Michael has a BA in History & American Studies and an MSc in American History from the University of Edinburgh. He comes from a proud military family and has spent most of his career as an educator in the Middle East and Asia. His passion is travel, and he seizes any opportunity to share his experiences in the most immersive way possible, whether at sea or on the land.

Part of our in-depth series exploring Sioux Nation Forts

The following is from the book, Indian Wars, by Bill Yenne.

Another incident a year later would involve the man whose name is synonymous with the Indian War history of Montana. Lieutenant Colonel George Armstrong Custer was riding with ten companies of his 7th Cavalry as part of a large force under Colonel David Stanley. Custer was with Captain Myles Moylan and a small advance party on August 4, 1873, when a small group of Lakota swept into their camp near the mouth of the Tongue River, planning to steal horses, decoy troops into an ambush, or both. Custer who gave chase and was abruptly surrounded by an estimated three hundred warriors. He scampered back to Moylan's encampment and they formed a defensive perimeter. After several hours and a failed attempt to start a grass fire to smoke out the troopers, the Indians broke off the attack. The regimental veterinarian and two other soldiers were killed.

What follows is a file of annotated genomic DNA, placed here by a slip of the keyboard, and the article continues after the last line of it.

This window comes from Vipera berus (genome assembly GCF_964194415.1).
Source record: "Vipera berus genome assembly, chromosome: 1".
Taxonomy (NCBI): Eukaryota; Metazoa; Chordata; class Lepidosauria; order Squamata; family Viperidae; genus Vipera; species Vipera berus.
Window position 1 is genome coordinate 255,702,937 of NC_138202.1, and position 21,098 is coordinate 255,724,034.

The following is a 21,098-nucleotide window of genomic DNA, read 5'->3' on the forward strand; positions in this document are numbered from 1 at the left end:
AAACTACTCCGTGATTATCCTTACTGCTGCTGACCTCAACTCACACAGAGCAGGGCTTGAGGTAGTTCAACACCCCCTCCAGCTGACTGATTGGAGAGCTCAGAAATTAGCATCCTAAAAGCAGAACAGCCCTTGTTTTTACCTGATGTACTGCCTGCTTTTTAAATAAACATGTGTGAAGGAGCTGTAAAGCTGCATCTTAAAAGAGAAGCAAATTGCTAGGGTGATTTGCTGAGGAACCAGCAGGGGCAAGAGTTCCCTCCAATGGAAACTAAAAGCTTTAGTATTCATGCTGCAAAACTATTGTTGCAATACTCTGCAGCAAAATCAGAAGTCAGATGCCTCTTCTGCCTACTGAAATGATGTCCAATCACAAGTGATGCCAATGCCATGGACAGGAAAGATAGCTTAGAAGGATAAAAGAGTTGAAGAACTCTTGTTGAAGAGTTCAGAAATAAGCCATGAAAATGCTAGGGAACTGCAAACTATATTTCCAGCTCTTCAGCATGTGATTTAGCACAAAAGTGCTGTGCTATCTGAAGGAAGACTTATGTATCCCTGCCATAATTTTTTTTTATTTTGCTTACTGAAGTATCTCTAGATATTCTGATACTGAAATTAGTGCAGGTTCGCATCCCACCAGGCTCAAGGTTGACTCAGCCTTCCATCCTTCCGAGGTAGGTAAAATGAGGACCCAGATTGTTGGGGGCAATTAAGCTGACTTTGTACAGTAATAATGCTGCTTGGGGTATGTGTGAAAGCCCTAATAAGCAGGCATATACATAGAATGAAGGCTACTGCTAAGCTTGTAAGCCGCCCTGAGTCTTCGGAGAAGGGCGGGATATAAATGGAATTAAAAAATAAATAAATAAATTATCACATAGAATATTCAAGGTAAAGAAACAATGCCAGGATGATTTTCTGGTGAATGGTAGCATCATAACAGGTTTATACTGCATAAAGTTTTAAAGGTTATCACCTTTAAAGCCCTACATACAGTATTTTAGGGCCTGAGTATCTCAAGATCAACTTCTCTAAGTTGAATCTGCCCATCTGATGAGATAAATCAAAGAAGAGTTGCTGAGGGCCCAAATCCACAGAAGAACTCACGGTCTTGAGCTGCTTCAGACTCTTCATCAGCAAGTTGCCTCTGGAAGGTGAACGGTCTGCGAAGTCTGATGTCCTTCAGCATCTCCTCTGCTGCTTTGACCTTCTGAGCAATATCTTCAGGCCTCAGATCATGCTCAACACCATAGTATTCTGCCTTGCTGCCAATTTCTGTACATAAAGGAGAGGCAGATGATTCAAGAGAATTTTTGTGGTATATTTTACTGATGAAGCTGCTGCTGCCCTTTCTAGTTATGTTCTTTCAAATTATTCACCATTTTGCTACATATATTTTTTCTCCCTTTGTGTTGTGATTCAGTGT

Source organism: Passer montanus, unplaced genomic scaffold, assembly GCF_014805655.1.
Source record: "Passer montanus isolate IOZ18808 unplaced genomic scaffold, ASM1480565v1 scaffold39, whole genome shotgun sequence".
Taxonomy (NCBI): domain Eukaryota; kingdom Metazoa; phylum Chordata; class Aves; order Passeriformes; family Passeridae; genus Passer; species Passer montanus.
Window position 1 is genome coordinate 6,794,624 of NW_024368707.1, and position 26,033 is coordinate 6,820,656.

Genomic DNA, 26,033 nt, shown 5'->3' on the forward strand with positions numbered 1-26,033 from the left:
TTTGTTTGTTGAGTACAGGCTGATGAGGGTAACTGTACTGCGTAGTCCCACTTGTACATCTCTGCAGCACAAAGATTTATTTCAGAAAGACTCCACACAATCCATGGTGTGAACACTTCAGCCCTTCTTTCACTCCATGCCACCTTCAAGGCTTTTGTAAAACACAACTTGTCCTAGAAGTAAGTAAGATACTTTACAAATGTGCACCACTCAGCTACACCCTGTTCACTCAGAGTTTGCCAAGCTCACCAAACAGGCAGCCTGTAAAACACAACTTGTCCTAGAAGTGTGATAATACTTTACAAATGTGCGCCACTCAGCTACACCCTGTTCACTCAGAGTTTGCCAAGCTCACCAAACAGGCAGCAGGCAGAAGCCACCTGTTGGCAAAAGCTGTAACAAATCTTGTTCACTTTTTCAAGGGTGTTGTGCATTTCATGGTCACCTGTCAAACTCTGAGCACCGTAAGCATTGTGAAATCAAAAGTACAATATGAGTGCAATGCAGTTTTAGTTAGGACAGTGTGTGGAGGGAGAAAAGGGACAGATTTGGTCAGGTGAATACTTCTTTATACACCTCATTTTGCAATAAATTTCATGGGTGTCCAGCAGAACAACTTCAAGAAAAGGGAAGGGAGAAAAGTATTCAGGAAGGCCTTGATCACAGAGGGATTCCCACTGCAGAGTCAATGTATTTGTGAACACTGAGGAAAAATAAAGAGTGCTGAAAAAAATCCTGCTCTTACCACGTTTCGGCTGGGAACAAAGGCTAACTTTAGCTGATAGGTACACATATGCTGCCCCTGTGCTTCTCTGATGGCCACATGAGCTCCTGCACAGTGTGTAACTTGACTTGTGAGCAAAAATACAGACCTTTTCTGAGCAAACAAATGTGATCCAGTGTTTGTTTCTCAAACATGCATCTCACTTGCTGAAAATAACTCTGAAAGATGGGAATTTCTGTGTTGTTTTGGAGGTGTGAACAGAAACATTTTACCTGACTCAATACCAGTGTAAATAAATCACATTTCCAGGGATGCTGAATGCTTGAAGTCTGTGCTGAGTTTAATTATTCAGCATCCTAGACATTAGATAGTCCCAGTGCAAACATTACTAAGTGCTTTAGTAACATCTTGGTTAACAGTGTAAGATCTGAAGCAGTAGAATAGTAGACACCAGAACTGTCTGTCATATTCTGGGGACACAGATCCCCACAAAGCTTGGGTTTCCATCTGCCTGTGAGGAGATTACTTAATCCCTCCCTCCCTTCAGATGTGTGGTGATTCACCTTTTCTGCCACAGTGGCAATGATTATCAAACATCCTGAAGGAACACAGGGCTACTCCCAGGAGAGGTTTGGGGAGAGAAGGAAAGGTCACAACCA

A week later, the 450-man 7th Cavalry contingent was camped near the mouth of the Bighorn River when they were surprised by an early morning attack from approximately the same number of Lakota-although Custer later reckoned there were a thousand.

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